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Antiquarianism

vbaculum
Posts: 1,274
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6/23/2011 6:04:42 PM
Posted: 5 years ago
It occured to me a second ago that I might like to have a first edition of 1984 (one of my favorites). I thought it would cost a few hundred dollars but it might be worth it so I did a little investigating. Turns out the going rate for a first edition copy is around $10,000 (http://www.abebooks.com...).

That got me thinking, you could make a lot of money (at least for your inheritors) if you knew which contemporary books would pan out to be classics.

So, if you were in the antique book trade, which contemporary books would you invest in. I would put my money on "god is not Great" and probably a few of Hitchens' other works (like his autobiography). I think Harris, Dawkins and Dennet would surly be good bets too.
"If you claim to value nonviolence and you consume animal products, you need to rethink your position on nonviolence." - Gary Francione

THE WORLD IS VEGAN! If you want it
askbob
Posts: 7,254
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6/23/2011 6:05:44 PM
Posted: 5 years ago
Time Value of money
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askbob
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6/23/2011 6:12:02 PM
Posted: 5 years ago
Present value The current worth of a future sum of money or stream of cash flows given a specified rate of return. Future cash flows are discounted at the discount rate, and the higher the discount rate, the lower the present value of the future cash flows. Determining the appropriate discount rate is the key to properly valuing future cash flows, whether they be earnings or obligations.[2]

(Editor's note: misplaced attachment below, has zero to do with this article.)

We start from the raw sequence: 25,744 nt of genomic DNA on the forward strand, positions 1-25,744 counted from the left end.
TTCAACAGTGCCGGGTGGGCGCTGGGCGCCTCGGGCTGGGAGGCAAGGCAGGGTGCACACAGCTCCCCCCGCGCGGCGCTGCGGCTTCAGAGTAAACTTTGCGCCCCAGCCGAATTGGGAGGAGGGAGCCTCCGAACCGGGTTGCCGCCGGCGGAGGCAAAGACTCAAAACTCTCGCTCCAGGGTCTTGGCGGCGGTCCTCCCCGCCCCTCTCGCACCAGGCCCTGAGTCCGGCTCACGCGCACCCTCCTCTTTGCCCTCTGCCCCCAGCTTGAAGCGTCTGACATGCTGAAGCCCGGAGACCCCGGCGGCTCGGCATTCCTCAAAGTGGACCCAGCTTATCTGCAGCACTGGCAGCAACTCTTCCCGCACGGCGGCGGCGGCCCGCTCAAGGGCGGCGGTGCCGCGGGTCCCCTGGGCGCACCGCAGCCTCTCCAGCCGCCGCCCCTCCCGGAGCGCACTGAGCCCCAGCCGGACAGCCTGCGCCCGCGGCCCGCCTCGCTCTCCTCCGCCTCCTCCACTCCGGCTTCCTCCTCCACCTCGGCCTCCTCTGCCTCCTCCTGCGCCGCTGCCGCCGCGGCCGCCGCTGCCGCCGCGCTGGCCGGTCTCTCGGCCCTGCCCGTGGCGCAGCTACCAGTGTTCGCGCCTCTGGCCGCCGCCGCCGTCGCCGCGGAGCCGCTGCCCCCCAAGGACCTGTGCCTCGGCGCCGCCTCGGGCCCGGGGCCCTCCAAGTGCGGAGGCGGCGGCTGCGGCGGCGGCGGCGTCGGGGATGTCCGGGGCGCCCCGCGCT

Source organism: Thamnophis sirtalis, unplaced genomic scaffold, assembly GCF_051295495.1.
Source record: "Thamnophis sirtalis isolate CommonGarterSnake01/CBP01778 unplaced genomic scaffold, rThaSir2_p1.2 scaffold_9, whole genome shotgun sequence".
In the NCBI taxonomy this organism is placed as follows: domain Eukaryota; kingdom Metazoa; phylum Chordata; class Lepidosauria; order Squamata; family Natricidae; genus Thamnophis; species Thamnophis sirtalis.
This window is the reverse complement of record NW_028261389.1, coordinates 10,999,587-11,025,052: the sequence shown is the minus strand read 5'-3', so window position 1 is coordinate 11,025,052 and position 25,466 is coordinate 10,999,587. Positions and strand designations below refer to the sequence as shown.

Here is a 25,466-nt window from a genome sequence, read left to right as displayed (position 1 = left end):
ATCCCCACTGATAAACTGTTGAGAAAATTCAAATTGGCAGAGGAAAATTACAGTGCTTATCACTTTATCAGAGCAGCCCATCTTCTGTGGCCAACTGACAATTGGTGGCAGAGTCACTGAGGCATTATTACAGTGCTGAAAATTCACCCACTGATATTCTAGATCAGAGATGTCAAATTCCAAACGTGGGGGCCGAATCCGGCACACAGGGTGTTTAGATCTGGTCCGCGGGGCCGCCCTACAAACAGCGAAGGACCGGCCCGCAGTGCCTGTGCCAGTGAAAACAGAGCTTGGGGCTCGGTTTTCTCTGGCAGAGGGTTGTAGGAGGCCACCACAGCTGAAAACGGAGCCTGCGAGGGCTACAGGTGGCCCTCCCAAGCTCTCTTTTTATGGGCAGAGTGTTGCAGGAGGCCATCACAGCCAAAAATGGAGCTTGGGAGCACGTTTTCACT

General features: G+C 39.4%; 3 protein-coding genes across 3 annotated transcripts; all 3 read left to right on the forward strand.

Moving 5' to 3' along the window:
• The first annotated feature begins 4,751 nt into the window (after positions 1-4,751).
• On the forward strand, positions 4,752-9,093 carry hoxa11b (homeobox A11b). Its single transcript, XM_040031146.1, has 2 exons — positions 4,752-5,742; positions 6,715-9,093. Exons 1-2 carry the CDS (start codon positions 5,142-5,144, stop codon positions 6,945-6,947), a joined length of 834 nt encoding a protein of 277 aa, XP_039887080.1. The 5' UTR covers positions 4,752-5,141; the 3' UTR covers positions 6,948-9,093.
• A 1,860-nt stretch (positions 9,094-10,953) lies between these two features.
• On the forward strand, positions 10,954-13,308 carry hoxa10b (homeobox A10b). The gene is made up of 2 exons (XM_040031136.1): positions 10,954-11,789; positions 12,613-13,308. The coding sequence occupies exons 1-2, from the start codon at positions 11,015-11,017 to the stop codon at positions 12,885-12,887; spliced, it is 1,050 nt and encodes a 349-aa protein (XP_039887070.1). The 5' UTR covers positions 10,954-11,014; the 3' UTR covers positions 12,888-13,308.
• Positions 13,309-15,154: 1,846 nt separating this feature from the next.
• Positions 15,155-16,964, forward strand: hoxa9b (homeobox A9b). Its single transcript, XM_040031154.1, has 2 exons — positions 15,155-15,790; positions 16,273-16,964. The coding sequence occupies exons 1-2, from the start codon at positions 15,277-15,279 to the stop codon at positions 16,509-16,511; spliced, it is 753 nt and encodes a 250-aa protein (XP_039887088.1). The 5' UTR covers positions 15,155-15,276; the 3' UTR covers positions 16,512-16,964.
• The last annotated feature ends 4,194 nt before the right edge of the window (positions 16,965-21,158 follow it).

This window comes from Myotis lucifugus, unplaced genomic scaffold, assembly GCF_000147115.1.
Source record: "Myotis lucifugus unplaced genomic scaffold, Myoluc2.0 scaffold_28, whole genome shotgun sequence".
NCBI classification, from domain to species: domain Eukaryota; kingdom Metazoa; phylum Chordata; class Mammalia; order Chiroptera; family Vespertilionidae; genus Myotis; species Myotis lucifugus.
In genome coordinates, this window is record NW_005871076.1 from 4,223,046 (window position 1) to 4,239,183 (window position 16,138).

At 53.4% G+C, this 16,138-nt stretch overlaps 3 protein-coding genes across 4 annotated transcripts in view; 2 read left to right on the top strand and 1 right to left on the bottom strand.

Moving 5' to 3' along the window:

Assuming that there are 50 years until it becomes a classic, you earn 8% on average from the S&P annually the $10,000 book is actually worth $213.21

Assuming it takes 100 years with an 8% rate the book is actually worth $4.55

Probably an investment that loses you money after factoring in opportunity cost depending on how much you pay (if you spend more than 5 bucks on it)
Me -Phil left the site in my charge. I have a recorded phone conversation to prove it.
kohai -If you're the owner, then do something useful like ip block him and get us away from juggle and on a dofferent host!
Me -haha you apparently don't know my history
Kohai - Maybe not, but that doesn't matter! You shoukd still listen to your community and quit being a tyrrant!
Me - i was being completely sarcastic
Kohai - then u misrepresented yourself by impersonating the owner—a violation of the tos
askbob
Posts: 7,254
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6/23/2011 6:14:58 PM
Posted: 5 years ago
Also considering that you probably won't be around to use the money and as money spent when you are younger inherently gives you more pleasure (more likely to enjoy a vacation to africa when you are 40 than when you are 80) due to decreasing quality of life.

So factor that in and given the knowledge that the book will be a classic in 100 years or even 50 years, the investment is not worth it as it is illiquid until it is deemed a classic and won't be able to be liquidated until you are in your 70's to 80's at least depending upon how old you are.
Me -Phil left the site in my charge. I have a recorded phone conversation to prove it.
kohai -If you're the owner, then do something useful like ip block him and get us away from juggle and on a dofferent host!
Me -haha you apparently don't know my history
Kohai - Maybe not, but that doesn't matter! You shoukd still listen to your community and quit being a tyrrant!
Me - i was being completely sarcastic
Kohai - then u misrepresented yourself by impersonating the owner—a violation of the tos
Puck
Posts: 6,457
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6/25/2011 8:28:14 AM
Posted: 5 years ago
At 6/23/2011 6:04:42 PM, vbaculum wrote:
I would put my money on "god is not Great" and probably a few of Hitchens' other works (like his autobiography). I think Harris, Dawkins and Dennet would surly be good bets too.

None of those. At all. Value comes from rarity. Mass published copies are not rare and thus not valuable as collection pieces. It's the same reason #1 Comics for the past 15-20 years are still rarely break the $100 mark even for CGC 10.0.